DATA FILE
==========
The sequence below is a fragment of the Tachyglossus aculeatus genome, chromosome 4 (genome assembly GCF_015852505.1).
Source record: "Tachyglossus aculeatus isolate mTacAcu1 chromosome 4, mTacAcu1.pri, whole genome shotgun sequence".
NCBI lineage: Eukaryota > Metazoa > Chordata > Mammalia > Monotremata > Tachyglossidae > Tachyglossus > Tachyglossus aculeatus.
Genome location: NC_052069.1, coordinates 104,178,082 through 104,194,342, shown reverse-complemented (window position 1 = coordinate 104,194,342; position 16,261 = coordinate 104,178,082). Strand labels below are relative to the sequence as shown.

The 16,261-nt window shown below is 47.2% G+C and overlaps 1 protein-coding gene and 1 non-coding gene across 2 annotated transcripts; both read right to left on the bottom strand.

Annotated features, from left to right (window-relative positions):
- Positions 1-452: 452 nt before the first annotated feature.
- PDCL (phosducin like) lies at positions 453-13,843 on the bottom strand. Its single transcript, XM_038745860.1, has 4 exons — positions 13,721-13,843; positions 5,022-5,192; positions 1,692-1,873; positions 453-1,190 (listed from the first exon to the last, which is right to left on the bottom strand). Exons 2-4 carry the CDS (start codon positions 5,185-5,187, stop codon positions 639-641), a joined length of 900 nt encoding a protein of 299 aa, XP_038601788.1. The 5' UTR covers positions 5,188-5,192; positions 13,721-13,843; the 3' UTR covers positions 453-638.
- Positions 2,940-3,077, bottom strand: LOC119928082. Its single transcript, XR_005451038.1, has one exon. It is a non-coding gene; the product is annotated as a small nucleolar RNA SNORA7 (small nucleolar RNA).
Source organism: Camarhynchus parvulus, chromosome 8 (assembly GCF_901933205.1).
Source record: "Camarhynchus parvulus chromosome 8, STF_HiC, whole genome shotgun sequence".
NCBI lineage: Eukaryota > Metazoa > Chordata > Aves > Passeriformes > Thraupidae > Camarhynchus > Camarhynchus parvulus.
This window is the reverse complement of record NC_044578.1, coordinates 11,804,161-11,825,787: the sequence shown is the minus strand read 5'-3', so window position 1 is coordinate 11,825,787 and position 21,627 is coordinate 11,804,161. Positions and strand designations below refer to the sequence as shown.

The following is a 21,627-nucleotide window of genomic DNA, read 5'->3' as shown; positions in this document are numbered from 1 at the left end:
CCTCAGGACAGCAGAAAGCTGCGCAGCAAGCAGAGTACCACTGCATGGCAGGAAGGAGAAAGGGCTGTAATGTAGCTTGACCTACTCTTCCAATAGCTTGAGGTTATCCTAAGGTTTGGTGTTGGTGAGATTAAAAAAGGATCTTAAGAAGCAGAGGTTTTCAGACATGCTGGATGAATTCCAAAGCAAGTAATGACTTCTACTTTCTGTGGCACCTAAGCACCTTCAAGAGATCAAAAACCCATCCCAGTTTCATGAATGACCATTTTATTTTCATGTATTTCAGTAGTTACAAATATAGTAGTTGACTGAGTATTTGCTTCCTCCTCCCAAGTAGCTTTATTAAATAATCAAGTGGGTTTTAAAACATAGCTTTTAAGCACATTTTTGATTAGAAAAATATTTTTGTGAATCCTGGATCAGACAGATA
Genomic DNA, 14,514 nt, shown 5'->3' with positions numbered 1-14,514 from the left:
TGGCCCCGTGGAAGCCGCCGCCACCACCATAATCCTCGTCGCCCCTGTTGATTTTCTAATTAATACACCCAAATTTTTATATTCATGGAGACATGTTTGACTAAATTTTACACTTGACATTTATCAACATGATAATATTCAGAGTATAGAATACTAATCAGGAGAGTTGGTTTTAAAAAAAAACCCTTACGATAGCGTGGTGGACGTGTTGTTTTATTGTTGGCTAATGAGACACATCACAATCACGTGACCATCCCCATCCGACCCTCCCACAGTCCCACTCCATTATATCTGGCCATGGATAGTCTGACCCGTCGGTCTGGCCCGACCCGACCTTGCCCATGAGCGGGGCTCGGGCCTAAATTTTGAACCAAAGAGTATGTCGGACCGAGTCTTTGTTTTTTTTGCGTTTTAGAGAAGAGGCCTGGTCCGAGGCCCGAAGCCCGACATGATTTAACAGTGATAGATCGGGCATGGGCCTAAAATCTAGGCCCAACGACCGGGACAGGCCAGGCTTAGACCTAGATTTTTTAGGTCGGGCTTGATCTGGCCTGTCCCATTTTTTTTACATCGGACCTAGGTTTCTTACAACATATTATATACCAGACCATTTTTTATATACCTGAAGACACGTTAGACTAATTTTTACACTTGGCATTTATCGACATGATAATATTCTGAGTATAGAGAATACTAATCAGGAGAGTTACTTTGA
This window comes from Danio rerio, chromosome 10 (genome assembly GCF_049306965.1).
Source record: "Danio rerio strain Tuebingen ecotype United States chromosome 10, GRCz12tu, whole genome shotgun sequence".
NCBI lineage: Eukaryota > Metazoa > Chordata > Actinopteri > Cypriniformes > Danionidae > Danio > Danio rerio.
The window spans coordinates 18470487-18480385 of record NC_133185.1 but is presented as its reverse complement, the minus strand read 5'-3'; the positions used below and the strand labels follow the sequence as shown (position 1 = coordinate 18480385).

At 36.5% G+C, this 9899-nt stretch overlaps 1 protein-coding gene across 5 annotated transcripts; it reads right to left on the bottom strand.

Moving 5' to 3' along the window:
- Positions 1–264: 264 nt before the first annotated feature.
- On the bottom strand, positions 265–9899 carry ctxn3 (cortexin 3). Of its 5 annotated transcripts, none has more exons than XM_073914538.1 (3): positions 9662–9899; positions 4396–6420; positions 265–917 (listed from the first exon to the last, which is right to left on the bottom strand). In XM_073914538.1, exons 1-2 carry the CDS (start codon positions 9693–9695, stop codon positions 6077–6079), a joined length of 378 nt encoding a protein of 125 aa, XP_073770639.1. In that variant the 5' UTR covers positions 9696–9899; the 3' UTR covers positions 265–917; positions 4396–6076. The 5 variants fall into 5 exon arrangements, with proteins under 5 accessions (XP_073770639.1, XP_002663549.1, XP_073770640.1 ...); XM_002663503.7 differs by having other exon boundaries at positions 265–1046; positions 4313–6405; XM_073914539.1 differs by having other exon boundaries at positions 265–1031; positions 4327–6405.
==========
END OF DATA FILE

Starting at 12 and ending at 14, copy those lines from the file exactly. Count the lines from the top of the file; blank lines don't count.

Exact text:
NCBI lineage: Eukaryota > Metazoa > Chordata > Aves > Passeriformes > Thraupidae > Camarhynchus > Camarhynchus parvulus.
This window is the reverse complement of record NC_044578.1, coordinates 11,804,161-11,825,787: the sequence shown is the minus strand read 5'-3', so window position 1 is coordinate 11,825,787 and position 21,627 is coordinate 11,804,161. Positions and strand designations below refer to the sequence as shown.

The following is a 21,627-nucleotide window of genomic DNA, read 5'->3' as shown; positions in this document are numbered from 1 at the left end: